Midwest Marvels:
Roadside Attractions Across Iowa,
Minnesota, the Dakotas, and Wisconsin
by Eric Dregni

Reviewed by A.J. Herrmann

Eric Dregni’s Midwest Marvels is not a comprehensive guide to traveling across the Northern tier of the American Midwest (you would never find attractions like the World’s Largest Ball of Twine in a Lonely Planet Guide). But Dregni isn’t trying to compete with typical travel guides; his book is an homage to the weird and whacky and to the strange individuals who decide to spend their time creating attractions like the International Mustard Museum. The book is meant to be lightly tongue in cheek (like most of the attractions themselves), and for this reason the book succeeds in doing exactly what it sets out to do: profile the wonderfully tacky slices of Americana that are strewn along roadways throughout the Midwest. As Dregni explains in the preface: “The folks who have created these marvels are not normal, thank God. They have followed their passion, whether it’s wrapping twine, stacking cans, or sipping vinegar….These are the people who add character to our towns; these are the people who make living in the Midwest worth it” (Dregni, xix).

The book is laid out logically by state, starting with Iowa (home of The Museum of Ice Cream and an authentic Danish Windmill, among other things) and ending with Wisconsin (home of the World’s Largest Six Pack). The book profiles 20-30 attractions in each of the five states of the Upper Midwest. Each attraction gets a couple of pages of description on its background and history: why it was built, who built it, and why it is important or unimportant to the town or area where the attraction sits. Dregni also devotes a few sentences at the end of each profile to other possible activities in the area, a welcome addition since most readers will tire quickly of looking at something like Og the Gorilla (a sixty foot fiberglass statue of a gorilla in Harvey, North Dakota).

It is in the descriptions of the background of each monument that Dregni really hits his stride. You can tell that he is really interested in the history of the various attractions and of the people who built them, but he writes his descriptions with the light-hearted sarcasm and tongue-in-cheek tone that these monuments deserve. Some of the best backgrounds include interviews with people involved with the attractions themselves: a woman from Darwin, Minnesota (home of the World’s Largest Twine Ball made by one man) bemoans the fact that another twine ball “took us out of Guinness” (Dregni, 114) because the other town’s ball was made by a team and the Darwin ball was made by one man over the course of 39 years.

While most of the sites in MidwestMarvels are of the tacky variety, there are a number of attractions profiled that are closer to typical tourist attractions. Among these “normal” destinations are some well known places like the Covered Bridges in Winterset, Iowa (profiled in The Bridges of Madison County) and South Dakota’s Mount Rushmore National Monument. Some of other attractions are less well-known by still fall towards the normal end of the tourist-attraction spectrum: an example of this type of site is the Surf Ballroom in Clear Lake, Iowa (the concert hall where Buddy Holly, Ritchie Valens, and the Big Bopper played their final concert before they died in a plane crash on the infamous “Day the Music Died).”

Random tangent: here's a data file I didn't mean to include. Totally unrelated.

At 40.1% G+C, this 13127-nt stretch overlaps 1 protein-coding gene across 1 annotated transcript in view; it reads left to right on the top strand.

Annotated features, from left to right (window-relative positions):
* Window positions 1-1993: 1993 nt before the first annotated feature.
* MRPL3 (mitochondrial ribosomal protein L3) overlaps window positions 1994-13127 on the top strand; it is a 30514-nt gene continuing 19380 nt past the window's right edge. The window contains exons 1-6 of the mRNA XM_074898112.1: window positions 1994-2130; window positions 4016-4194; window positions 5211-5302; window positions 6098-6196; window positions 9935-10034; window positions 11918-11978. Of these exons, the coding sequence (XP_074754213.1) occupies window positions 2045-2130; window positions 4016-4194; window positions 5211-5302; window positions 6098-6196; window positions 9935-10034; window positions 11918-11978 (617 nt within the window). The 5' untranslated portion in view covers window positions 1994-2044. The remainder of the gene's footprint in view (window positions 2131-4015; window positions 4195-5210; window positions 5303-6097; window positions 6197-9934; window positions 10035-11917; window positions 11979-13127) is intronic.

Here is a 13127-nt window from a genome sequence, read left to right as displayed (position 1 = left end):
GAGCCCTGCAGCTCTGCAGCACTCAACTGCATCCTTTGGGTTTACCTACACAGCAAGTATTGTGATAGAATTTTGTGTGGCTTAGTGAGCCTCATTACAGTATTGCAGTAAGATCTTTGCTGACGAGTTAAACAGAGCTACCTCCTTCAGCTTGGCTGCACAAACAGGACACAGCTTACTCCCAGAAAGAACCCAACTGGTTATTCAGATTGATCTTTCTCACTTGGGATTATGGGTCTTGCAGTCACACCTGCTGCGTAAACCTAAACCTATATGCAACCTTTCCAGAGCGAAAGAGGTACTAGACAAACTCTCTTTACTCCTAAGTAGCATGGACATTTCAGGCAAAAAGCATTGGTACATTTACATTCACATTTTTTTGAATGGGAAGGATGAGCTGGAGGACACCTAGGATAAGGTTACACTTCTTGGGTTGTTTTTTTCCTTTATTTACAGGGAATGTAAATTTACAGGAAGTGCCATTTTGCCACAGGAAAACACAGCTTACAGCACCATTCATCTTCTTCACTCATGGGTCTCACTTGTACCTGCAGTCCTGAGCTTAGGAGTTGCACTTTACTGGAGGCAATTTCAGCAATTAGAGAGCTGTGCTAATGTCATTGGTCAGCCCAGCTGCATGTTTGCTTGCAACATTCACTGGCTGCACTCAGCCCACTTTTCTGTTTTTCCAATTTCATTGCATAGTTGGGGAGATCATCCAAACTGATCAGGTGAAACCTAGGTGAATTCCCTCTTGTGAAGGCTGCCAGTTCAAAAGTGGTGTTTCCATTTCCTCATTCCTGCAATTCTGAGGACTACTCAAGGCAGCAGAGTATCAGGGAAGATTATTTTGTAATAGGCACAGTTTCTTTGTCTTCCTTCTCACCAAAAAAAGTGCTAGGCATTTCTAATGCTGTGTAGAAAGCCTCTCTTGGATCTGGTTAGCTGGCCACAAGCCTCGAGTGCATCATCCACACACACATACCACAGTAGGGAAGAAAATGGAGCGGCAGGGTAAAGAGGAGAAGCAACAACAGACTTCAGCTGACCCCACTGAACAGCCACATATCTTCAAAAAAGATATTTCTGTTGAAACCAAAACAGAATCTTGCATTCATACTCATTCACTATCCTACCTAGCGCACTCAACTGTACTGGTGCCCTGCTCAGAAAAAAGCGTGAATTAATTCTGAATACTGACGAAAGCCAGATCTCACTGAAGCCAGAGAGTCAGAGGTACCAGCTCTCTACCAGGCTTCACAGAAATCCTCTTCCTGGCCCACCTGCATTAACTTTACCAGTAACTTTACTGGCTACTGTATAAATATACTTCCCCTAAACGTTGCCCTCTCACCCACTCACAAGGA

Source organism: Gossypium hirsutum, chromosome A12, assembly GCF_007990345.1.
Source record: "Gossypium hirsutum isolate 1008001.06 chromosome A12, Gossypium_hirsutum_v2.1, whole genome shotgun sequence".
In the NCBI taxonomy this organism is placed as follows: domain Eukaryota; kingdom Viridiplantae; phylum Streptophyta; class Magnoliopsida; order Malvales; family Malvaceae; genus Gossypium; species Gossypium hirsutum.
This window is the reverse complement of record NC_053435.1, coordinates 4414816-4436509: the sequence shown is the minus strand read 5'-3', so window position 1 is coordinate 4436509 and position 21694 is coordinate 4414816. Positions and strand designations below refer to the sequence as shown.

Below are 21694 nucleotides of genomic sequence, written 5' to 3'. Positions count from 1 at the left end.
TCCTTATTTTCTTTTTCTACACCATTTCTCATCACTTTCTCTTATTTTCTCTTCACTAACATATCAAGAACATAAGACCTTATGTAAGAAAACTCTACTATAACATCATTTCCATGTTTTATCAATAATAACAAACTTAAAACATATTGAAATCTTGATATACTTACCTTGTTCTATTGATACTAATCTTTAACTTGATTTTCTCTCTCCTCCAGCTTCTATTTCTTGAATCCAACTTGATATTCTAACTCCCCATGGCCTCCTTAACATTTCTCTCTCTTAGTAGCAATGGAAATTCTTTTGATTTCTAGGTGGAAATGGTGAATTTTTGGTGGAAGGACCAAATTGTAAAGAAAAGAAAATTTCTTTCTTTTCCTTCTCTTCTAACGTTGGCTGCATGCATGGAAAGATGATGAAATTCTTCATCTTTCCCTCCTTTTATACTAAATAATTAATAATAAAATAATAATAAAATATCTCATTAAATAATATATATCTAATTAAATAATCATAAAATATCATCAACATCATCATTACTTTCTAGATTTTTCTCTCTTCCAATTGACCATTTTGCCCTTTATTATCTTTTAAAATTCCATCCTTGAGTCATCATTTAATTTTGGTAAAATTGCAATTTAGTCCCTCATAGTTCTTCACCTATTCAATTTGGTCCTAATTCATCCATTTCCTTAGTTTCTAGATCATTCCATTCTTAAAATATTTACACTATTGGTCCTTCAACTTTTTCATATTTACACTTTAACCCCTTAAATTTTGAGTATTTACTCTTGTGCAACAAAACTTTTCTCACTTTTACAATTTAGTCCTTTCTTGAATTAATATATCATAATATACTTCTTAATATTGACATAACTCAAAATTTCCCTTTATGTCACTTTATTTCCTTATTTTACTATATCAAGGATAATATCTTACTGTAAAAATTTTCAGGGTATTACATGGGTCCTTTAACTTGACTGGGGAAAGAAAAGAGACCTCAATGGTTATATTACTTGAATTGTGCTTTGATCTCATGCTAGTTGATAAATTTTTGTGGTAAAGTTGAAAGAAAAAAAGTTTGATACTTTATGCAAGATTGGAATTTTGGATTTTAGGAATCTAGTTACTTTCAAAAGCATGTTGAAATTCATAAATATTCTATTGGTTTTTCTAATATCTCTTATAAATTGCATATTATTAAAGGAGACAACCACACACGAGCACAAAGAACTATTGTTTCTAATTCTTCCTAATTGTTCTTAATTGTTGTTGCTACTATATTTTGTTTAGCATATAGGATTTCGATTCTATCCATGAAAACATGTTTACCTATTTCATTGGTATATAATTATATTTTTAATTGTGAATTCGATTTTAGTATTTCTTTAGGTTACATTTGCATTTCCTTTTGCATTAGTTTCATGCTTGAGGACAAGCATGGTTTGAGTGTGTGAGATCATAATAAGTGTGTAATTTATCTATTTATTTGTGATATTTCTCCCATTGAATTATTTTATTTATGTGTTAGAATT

Of all the attractions profiled, my favorite one has to be Wall Drug in Wall, South Dakota. Most of the attractions profiled by Dregni were built by misguided Midwesterners who hoped that giant fiberglass statues of animals (or something else along those lines) would attract tourists to their towns and businesses. Most of these attractions failed in this regard and are now forgotten, but Wall Drug is an example of one that got it right. Wall Drug started out as a small drugstore in an even smaller town in South Dakota, but its owner decided to increase business by offering free water to travelers and (here’s the catch) put up signs reflecting that fact along roads across the country (eventually the signs would spread to all fifty states). Dregni explains what followed: “Free ice water began an empire. Wall Drug became a must-stop along the desolate ‘wall’ of bone-dry badlands to have a sip of water and break up the monotony of the trip” (Dregni, 336). As visitors poured in the drugstore would built a general store, pharmacy museum, and restaurant and turned itself into a bona fide tourist attraction in its own right. As Dregni writes: “While Wall Drug signs may have originally been tongue in cheek for the tiny town with an even tinier drugstore, the promise of these billboards has now been fulfilled. Wall Drug is indeed one of the most beautifully kitsch spots in America.” Wall Drug exemplifies the spirit of Dregni’s book, and if its story interests you, you’ll probably the type of person who would love his unorthodox guide to the Midwest.            

Dregni, Eric. Midwest Marvels: Roadside Attractions Across Iowa, Minnesota, the Dakotas, and Wisconsin. Minneapolis: University of Minnesota Press, 2006.

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